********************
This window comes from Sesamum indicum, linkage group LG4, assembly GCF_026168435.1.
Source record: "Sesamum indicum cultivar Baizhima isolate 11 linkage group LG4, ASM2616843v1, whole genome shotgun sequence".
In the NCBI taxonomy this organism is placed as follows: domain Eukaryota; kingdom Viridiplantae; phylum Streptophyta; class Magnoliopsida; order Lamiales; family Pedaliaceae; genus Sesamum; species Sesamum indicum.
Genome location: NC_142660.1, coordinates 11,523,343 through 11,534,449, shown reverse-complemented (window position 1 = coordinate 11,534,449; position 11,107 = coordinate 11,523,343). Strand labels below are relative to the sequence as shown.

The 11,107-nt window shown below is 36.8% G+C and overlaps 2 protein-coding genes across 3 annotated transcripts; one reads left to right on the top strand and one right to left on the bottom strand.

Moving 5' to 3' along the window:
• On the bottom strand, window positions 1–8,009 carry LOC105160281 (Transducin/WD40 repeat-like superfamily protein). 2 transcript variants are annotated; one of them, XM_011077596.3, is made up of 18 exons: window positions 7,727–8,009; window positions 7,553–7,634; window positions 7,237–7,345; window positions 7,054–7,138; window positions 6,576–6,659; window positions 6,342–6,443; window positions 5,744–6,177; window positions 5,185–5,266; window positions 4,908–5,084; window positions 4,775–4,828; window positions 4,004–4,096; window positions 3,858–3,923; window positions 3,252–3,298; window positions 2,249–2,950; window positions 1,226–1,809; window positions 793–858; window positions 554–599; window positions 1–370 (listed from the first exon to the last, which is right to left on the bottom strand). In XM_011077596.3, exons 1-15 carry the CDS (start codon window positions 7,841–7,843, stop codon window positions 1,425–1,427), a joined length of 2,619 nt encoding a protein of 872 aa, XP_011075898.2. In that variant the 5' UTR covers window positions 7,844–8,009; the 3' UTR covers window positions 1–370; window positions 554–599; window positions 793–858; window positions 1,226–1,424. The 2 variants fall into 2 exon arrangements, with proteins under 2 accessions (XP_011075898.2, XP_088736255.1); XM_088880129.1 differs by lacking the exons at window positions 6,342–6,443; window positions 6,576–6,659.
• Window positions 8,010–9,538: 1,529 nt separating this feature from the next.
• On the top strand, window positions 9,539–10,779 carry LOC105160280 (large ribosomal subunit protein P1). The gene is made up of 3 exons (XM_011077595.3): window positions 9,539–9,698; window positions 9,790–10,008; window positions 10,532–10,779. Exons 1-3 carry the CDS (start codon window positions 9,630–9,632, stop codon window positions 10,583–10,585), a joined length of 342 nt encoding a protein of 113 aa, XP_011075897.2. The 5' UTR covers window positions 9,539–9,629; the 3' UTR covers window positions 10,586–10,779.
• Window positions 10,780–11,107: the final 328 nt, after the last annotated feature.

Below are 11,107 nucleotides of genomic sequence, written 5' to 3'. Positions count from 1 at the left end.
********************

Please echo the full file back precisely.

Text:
This window comes from Sesamum indicum, linkage group LG4, assembly GCF_026168435.1.
Source record: "Sesamum indicum cultivar Baizhima isolate 11 linkage group LG4, ASM2616843v1, whole genome shotgun sequence".
In the NCBI taxonomy this organism is placed as follows: domain Eukaryota; kingdom Viridiplantae; phylum Streptophyta; class Magnoliopsida; order Lamiales; family Pedaliaceae; genus Sesamum; species Sesamum indicum.
Genome location: NC_142660.1, coordinates 11,523,343 through 11,534,449, shown reverse-complemented (window position 1 = coordinate 11,534,449; position 11,107 = coordinate 11,523,343). Strand labels below are relative to the sequence as shown.

The 11,107-nt window shown below is 36.8% G+C and overlaps 2 protein-coding genes across 3 annotated transcripts; one reads left to right on the top strand and one right to left on the bottom strand.

Moving 5' to 3' along the window:
• On the bottom strand, window positions 1–8,009 carry LOC105160281 (Transducin/WD40 repeat-like superfamily protein). 2 transcript variants are annotated; one of them, XM_011077596.3, is made up of 18 exons: window positions 7,727–8,009; window positions 7,553–7,634; window positions 7,237–7,345; window positions 7,054–7,138; window positions 6,576–6,659; window positions 6,342–6,443; window positions 5,744–6,177; window positions 5,185–5,266; window positions 4,908–5,084; window positions 4,775–4,828; window positions 4,004–4,096; window positions 3,858–3,923; window positions 3,252–3,298; window positions 2,249–2,950; window positions 1,226–1,809; window positions 793–858; window positions 554–599; window positions 1–370 (listed from the first exon to the last, which is right to left on the bottom strand). In XM_011077596.3, exons 1-15 carry the CDS (start codon window positions 7,841–7,843, stop codon window positions 1,425–1,427), a joined length of 2,619 nt encoding a protein of 872 aa, XP_011075898.2. In that variant the 5' UTR covers window positions 7,844–8,009; the 3' UTR covers window positions 1–370; window positions 554–599; window positions 793–858; window positions 1,226–1,424. The 2 variants fall into 2 exon arrangements, with proteins under 2 accessions (XP_011075898.2, XP_088736255.1); XM_088880129.1 differs by lacking the exons at window positions 6,342–6,443; window positions 6,576–6,659.
• Window positions 8,010–9,538: 1,529 nt separating this feature from the next.
• On the top strand, window positions 9,539–10,779 carry LOC105160280 (large ribosomal subunit protein P1). The gene is made up of 3 exons (XM_011077595.3): window positions 9,539–9,698; window positions 9,790–10,008; window positions 10,532–10,779. Exons 1-3 carry the CDS (start codon window positions 9,630–9,632, stop codon window positions 10,583–10,585), a joined length of 342 nt encoding a protein of 113 aa, XP_011075897.2. The 5' UTR covers window positions 9,539–9,629; the 3' UTR covers window positions 10,586–10,779.
• Window positions 10,780–11,107: the final 328 nt, after the last annotated feature.

Below are 11,107 nucleotides of genomic sequence, written 5' to 3'. Positions count from 1 at the left end.